‘Existing law seems like charity to the disabled’ | mumbai | Hindustan Times
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‘Existing law seems like charity to the disabled’

Elevators must have a public address system for the visually challenged so they know which floor they are on.

mumbai Updated: Apr 25, 2010 01:32 IST
HT Correspondent

Elevators must have a public address system for the visually challenged so they know which floor they are on.

All religious places must have disabled-friendly facilities suck as ramps.

All movies must have sub-titles for the hearing impaired.

These are some of the inputs that disabled right activists want incorporated in the existing law.

On Saturday, approximately 120 activists from the National Committee on the Rights of Persons with Disabilities brainstormed over various suggestions to be included in the Persons with Disabilities (Equal Opportunities, Protection of Rights and Full Participation) Act, 1995.

The two-day meet at the Worli-based National Association for the Blind is the outcome of a move by the Ministry of Social Justice and Empowerment to amend the Act shortly. Most representatives however prefer a new law rather than making amendments.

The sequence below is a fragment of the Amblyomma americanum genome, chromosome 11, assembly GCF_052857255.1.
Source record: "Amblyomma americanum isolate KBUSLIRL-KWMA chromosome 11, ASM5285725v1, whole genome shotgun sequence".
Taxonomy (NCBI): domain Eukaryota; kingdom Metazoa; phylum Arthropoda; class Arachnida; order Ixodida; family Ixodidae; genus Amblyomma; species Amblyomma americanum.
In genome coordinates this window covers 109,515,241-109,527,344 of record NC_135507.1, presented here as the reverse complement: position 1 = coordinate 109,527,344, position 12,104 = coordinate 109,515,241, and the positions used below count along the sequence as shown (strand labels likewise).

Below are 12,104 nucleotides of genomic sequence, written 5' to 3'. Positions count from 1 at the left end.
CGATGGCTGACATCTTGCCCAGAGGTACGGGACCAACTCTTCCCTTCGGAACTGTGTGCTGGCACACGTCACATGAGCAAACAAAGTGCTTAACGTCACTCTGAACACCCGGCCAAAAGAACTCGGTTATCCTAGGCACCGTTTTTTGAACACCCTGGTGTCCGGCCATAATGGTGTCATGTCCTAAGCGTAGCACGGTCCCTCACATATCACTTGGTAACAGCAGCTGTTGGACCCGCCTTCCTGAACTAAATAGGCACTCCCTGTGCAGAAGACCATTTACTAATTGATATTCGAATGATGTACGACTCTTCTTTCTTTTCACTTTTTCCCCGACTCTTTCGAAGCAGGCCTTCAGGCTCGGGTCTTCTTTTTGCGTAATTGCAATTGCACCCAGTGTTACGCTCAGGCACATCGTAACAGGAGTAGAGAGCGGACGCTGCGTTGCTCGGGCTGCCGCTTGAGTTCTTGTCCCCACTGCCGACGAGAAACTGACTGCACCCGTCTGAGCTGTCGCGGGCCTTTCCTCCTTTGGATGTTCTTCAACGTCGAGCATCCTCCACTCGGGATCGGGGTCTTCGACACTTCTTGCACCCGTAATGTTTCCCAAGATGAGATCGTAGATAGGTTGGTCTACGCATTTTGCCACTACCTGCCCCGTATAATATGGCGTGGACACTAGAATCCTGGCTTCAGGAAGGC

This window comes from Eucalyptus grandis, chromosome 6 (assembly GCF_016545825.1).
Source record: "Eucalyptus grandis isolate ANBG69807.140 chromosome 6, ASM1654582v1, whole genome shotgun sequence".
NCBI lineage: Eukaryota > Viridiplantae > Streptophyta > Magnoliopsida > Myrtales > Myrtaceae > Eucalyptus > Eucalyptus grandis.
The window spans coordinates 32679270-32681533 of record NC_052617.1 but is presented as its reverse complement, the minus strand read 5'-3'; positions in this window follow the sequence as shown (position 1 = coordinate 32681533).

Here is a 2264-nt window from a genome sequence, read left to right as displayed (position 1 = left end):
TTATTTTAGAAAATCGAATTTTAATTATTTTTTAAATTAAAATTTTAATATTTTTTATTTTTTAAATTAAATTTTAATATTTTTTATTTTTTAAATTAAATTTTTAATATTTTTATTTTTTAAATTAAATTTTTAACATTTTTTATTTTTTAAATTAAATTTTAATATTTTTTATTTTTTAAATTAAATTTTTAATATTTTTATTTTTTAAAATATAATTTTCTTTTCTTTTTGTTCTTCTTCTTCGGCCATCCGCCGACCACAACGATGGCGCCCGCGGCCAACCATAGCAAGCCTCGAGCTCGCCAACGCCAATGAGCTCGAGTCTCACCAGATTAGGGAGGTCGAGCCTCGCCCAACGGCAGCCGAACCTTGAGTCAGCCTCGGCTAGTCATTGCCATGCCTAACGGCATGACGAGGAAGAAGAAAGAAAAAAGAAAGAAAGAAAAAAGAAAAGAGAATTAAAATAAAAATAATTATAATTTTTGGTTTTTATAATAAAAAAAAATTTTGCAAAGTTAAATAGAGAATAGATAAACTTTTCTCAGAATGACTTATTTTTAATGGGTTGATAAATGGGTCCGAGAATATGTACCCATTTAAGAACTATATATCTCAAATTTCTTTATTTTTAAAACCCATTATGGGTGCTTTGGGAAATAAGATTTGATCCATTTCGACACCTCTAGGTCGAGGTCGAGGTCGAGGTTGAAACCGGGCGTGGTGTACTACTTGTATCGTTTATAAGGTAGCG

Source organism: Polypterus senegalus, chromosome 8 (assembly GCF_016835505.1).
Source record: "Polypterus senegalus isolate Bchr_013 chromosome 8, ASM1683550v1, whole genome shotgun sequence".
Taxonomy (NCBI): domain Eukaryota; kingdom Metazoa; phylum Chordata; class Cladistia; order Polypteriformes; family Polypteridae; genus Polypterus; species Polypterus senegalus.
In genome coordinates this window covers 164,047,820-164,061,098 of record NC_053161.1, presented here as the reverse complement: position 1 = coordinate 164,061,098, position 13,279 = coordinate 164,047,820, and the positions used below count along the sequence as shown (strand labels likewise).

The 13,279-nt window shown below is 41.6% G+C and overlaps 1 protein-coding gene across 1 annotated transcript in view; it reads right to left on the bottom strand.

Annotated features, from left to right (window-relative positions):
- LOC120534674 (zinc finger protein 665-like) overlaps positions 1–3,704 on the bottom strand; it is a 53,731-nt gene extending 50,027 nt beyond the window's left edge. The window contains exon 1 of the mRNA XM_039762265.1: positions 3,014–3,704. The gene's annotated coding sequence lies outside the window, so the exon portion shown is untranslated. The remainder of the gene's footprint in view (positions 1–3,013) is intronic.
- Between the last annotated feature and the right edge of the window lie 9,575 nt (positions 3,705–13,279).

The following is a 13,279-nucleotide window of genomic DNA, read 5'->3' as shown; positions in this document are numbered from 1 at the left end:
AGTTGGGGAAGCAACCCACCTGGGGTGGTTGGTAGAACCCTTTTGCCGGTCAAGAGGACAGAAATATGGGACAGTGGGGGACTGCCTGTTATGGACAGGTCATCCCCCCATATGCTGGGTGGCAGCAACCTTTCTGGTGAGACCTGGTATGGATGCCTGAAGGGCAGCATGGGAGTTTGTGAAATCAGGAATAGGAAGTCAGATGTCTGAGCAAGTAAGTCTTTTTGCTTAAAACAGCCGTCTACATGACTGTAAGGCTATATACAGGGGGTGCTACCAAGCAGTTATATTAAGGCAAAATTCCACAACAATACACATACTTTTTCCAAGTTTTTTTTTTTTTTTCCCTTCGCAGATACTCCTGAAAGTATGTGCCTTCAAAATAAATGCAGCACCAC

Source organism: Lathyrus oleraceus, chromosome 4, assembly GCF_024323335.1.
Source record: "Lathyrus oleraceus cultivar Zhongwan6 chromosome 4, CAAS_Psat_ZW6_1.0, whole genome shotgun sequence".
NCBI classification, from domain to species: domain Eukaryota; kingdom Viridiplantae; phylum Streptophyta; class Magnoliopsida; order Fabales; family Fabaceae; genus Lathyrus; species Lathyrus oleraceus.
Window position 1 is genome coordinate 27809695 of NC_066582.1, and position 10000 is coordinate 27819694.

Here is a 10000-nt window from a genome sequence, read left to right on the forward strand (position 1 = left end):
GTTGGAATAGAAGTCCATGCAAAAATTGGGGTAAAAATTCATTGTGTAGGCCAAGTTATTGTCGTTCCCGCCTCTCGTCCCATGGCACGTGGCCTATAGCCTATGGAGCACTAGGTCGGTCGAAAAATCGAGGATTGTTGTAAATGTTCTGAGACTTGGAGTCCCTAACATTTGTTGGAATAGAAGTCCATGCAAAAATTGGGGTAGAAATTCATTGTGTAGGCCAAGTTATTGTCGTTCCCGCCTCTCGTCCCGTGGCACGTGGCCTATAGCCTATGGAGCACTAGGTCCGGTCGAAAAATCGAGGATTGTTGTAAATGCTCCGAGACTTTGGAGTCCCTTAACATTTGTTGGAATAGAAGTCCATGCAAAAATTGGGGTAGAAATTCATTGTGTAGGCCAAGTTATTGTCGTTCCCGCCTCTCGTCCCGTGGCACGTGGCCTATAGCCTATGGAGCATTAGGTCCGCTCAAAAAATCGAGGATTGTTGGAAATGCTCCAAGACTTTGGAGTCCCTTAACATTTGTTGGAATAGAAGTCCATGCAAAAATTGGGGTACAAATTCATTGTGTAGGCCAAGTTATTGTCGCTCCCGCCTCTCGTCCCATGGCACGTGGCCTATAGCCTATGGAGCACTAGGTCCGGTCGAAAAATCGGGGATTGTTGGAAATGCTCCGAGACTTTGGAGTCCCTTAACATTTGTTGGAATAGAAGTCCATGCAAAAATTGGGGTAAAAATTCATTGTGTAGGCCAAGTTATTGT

“The law is extremely patronising and seems like charity to disabled persons. It had a number of loopholes and is therefore up for amendment now,” said Javed Abidi, convenor of the Disabled Rights Group.

“Even though the ministry plans to make more than 100 amendments in the law, they have ignored some crucial issues.”

The Mumbai meet is the last leg of the nationwide meetings that started in October 2009.

The consultation aims at collecting the inputs of representatives across different disabilities on the requirements of the disabled community in various parts of the country with respect to the law.

Having drafted 17 chapters of what they feel would be a holistic law, the committee within one week will send them to the ministry.

“People who acquire disabilities while working in private companies are sacked without a second thought,” said Arvind Prabhoo, executive director of the Vijay Merchant Rehabilitation Centre for the disabled.

“The law does not provide people with accountability or equal opportunities,” he added.